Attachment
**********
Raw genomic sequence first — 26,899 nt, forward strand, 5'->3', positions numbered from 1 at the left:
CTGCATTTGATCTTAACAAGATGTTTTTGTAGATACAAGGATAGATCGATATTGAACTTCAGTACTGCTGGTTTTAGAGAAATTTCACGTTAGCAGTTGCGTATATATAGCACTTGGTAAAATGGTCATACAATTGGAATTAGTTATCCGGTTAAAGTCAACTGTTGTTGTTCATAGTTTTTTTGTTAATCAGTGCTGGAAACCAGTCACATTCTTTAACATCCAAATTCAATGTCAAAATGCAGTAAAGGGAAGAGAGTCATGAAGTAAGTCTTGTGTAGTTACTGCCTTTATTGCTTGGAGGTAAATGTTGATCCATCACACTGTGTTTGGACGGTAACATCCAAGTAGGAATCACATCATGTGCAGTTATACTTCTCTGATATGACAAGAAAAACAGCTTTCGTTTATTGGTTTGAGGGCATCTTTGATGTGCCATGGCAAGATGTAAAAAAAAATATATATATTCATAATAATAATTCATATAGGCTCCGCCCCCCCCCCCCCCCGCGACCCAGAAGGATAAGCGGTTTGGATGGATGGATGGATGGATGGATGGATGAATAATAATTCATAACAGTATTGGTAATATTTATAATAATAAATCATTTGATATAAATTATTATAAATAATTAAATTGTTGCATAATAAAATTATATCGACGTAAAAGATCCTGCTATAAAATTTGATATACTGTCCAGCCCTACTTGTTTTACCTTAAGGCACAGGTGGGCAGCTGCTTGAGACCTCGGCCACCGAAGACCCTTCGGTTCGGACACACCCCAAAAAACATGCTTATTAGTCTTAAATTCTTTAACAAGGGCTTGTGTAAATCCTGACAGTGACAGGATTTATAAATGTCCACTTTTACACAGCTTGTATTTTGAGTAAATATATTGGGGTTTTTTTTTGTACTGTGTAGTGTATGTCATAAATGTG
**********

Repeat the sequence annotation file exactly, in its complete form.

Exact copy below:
Raw genomic sequence first — 26,899 nt, forward strand, 5'->3', positions numbered from 1 at the left:
CTGCATTTGATCTTAACAAGATGTTTTTGTAGATACAAGGATAGATCGATATTGAACTTCAGTACTGCTGGTTTTAGAGAAATTTCACGTTAGCAGTTGCGTATATATAGCACTTGGTAAAATGGTCATACAATTGGAATTAGTTATCCGGTTAAAGTCAACTGTTGTTGTTCATAGTTTTTTTGTTAATCAGTGCTGGAAACCAGTCACATTCTTTAACATCCAAATTCAATGTCAAAATGCAGTAAAGGGAAGAGAGTCATGAAGTAAGTCTTGTGTAGTTACTGCCTTTATTGCTTGGAGGTAAATGTTGATCCATCACACTGTGTTTGGACGGTAACATCCAAGTAGGAATCACATCATGTGCAGTTATACTTCTCTGATATGACAAGAAAAACAGCTTTCGTTTATTGGTTTGAGGGCATCTTTGATGTGCCATGGCAAGATGTAAAAAAAAATATATATATTCATAATAATAATTCATATAGGCTCCGCCCCCCCCCCCCCCCGCGACCCAGAAGGATAAGCGGTTTGGATGGATGGATGGATGGATGGATGGATGAATAATAATTCATAACAGTATTGGTAATATTTATAATAATAAATCATTTGATATAAATTATTATAAATAATTAAATTGTTGCATAATAAAATTATATCGACGTAAAAGATCCTGCTATAAAATTTGATATACTGTCCAGCCCTACTTGTTTTACCTTAAGGCACAGGTGGGCAGCTGCTTGAGACCTCGGCCACCGAAGACCCTTCGGTTCGGACACACCCCAAAAAACATGCTTATTAGTCTTAAATTCTTTAACAAGGGCTTGTGTAAATCCTGACAGTGACAGGATTTATAAATGTCCACTTTTACACAGCTTGTATTTTGAGTAAATATATTGGGGTTTTTTTTTGTACTGTGTAGTGTATGTCATAAATGTG